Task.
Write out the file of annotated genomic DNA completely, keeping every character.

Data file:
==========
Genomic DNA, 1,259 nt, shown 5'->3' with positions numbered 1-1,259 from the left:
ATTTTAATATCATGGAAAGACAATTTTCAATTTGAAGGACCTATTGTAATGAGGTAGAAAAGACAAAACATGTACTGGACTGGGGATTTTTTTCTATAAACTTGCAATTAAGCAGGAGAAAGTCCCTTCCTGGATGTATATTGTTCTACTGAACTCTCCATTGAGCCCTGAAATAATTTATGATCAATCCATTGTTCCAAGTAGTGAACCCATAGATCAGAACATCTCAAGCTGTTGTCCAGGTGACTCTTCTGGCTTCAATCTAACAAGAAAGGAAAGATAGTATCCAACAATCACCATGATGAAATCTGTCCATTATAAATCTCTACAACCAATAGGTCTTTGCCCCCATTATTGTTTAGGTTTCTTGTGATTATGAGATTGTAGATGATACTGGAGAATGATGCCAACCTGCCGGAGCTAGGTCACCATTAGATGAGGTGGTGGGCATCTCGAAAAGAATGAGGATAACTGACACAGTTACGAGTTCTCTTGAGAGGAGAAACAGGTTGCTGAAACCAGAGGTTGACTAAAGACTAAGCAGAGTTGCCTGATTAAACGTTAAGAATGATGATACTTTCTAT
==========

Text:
Genomic DNA, 1,259 nt, shown 5'->3' with positions numbered 1-1,259 from the left:
ATTTTAATATCATGGAAAGACAATTTTCAATTTGAAGGACCTATTGTAATGAGGTAGAAAAGACAAAACATGTACTGGACTGGGGATTTTTTTCTATAAACTTGCAATTAAGCAGGAGAAAGTCCCTTCCTGGATGTATATTGTTCTACTGAACTCTCCATTGAGCCCTGAAATAATTTATGATCAATCCATTGTTCCAAGTAGTGAACCCATAGATCAGAACATCTCAAGCTGTTGTCCAGGTGACTCTTCTGGCTTCAATCTAACAAGAAAGGAAAGATAGTATCCAACAATCACCATGATGAAATCTGTCCATTATAAATCTCTACAACCAATAGGTCTTTGCCCCCATTATTGTTTAGGTTTCTTGTGATTATGAGATTGTAGATGATACTGGAGAATGATGCCAACCTGCCGGAGCTAGGTCACCATTAGATGAGGTGGTGGGCATCTCGAAAAGAATGAGGATAACTGACACAGTTACGAGTTCTCTTGAGAGGAGAAACAGGTTGCTGAAACCAGAGGTTGACTAAAGACTAAGCAGAGTTGCCTGATTAAACGTTAAGAATGATGATACTTTCTAT